Time for a foodhenge again. That the only cheesehenge we’ve posted so far was a virtual image is a situation that must be rectified, so we return to our henging friend Kilaana for her High Dynamic Range image of this Stonehenge of cheese. For her gardenhenge Kilaana hand cast the stones from cement. The cheese required less work, but she made up for it in the production of the photo.
Kilaana’s pictures make up 4/7 of the Cheesehenge Pool on Flickr, but on the web and apparently in the world, cheesehenges abound. They rank with straw and hay henges, blockhenges, boxhenges, beach stonehenges, cookie[biscuit]henges, and snowhenges (I know there are a few more), as the most frequently made–or at least posted–hengeworks.
As for scoring, we see in the other photos that Kilaana makes a point of placing a few trilithons in the middle of the linteled circle. And going to the trouble of merging three images just for a photo of a cheesehenge shows dedication that demands respect. Score: 6 druids for this yummy henge.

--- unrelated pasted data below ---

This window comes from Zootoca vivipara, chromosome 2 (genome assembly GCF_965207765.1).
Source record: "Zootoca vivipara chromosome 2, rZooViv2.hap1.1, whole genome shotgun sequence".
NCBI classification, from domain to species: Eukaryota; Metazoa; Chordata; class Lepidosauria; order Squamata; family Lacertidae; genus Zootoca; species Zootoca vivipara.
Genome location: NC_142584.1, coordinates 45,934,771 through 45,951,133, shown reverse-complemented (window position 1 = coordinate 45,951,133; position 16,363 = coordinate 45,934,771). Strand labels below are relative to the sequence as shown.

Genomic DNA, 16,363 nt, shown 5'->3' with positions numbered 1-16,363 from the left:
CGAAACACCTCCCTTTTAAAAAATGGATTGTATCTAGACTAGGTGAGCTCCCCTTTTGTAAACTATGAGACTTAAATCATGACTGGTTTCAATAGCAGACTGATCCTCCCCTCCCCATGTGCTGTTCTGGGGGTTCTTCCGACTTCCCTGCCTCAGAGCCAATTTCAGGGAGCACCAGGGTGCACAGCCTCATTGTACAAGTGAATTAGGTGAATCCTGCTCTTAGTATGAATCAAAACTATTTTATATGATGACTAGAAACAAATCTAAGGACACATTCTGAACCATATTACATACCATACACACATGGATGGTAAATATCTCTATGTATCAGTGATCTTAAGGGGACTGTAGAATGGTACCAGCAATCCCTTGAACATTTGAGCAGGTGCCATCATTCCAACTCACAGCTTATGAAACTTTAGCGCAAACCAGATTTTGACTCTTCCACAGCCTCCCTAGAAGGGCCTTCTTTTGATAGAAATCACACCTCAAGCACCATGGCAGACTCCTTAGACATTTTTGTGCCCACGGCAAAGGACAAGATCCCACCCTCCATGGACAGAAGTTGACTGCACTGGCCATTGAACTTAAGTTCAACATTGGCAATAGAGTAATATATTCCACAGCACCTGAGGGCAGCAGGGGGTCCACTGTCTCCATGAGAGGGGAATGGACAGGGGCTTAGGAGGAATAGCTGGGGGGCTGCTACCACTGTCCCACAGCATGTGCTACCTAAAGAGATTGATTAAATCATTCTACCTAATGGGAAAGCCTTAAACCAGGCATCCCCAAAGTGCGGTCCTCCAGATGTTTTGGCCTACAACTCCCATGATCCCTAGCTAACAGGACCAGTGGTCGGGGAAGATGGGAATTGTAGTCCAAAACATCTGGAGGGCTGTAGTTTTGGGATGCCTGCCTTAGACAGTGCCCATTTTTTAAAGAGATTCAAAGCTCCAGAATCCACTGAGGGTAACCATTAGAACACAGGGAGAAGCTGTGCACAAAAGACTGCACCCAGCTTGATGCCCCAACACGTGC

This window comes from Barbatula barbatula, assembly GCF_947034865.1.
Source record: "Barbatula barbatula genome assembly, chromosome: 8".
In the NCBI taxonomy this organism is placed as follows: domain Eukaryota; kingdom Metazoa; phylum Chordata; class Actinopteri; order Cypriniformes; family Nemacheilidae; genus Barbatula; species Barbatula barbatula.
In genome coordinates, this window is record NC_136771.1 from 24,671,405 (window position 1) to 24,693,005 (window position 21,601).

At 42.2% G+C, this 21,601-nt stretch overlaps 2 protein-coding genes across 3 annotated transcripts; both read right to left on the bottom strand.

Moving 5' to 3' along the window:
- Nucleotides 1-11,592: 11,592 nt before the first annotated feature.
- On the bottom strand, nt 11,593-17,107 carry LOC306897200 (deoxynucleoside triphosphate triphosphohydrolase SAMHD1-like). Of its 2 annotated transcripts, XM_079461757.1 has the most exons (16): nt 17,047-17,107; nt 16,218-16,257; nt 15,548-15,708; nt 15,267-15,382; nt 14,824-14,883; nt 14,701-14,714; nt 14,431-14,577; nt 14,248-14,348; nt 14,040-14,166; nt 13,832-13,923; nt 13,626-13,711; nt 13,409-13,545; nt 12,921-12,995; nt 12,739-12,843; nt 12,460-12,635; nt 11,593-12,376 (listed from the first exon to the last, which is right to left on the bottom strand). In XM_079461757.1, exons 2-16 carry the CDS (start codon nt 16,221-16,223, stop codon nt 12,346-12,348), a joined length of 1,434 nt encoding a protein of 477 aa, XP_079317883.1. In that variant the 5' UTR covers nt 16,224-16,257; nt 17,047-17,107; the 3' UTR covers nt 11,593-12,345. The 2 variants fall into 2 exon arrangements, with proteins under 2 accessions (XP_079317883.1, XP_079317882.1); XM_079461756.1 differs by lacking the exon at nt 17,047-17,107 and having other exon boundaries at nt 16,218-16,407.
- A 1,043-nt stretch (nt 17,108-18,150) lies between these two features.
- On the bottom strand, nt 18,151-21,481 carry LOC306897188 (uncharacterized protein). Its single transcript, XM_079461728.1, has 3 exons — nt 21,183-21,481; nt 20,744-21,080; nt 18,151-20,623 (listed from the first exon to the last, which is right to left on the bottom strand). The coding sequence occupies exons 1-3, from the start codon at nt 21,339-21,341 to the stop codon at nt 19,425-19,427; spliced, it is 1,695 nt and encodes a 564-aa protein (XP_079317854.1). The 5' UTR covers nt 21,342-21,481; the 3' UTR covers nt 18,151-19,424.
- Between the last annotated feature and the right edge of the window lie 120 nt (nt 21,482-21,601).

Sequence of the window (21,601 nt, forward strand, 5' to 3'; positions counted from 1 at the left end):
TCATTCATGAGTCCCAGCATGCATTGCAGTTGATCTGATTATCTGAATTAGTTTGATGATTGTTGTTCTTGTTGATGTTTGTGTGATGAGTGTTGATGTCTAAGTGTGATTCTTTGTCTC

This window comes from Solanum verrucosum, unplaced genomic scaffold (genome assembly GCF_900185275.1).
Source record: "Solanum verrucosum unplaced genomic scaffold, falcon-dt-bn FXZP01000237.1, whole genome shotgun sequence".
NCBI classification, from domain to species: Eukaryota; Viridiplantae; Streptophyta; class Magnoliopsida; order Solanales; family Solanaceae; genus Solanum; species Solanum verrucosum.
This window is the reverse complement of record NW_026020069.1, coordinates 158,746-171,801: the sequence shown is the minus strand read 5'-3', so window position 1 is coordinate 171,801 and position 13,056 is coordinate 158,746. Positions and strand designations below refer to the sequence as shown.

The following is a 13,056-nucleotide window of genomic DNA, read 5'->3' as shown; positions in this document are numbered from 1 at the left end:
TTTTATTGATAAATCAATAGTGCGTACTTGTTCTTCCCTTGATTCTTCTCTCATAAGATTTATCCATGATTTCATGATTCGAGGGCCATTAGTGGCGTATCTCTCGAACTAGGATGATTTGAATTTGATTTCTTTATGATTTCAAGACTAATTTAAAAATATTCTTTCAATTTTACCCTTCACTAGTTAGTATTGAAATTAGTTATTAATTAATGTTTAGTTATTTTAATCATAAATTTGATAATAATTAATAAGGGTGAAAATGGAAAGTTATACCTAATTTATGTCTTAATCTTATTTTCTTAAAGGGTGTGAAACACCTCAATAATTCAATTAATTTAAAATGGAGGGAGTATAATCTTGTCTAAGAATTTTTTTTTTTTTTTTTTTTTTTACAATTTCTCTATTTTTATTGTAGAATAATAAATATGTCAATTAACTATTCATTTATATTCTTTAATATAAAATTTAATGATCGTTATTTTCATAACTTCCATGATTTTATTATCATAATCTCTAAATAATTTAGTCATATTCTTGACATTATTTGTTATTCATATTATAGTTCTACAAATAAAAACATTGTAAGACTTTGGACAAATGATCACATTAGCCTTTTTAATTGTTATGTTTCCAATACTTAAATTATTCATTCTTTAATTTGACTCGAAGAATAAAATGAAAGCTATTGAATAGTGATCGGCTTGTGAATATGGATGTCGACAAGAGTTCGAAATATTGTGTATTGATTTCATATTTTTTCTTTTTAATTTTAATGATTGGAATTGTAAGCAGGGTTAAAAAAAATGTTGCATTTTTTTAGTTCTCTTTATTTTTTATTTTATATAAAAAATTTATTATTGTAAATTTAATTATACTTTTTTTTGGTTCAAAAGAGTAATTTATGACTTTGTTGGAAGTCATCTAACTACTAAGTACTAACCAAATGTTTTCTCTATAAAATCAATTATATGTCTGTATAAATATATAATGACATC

photo and henge by deadeyebart a.k.a. Brett, with permission
When we started, we didn’t think there were enough Stonehenge replicas to last us more than a month, certainly not to go on until 2009. But here we are, well into January, with new henges cropping up all the time. People are wackier than we thought! Which is a good thing. Mostly.
But few are wackier than our friend the Mad Henger, deadeyebart. This peephenge is part of his henging oeuvre. We say “this peephenge” because, well, ta-da! [link] (Please to take note of what’s going on in the last picture on that page. Shocking! And they remembered the bluestones!) Mr. bart is not alone in his peephenginess. Those people at Lord of the Peeps are giving him a run for his marshmallow.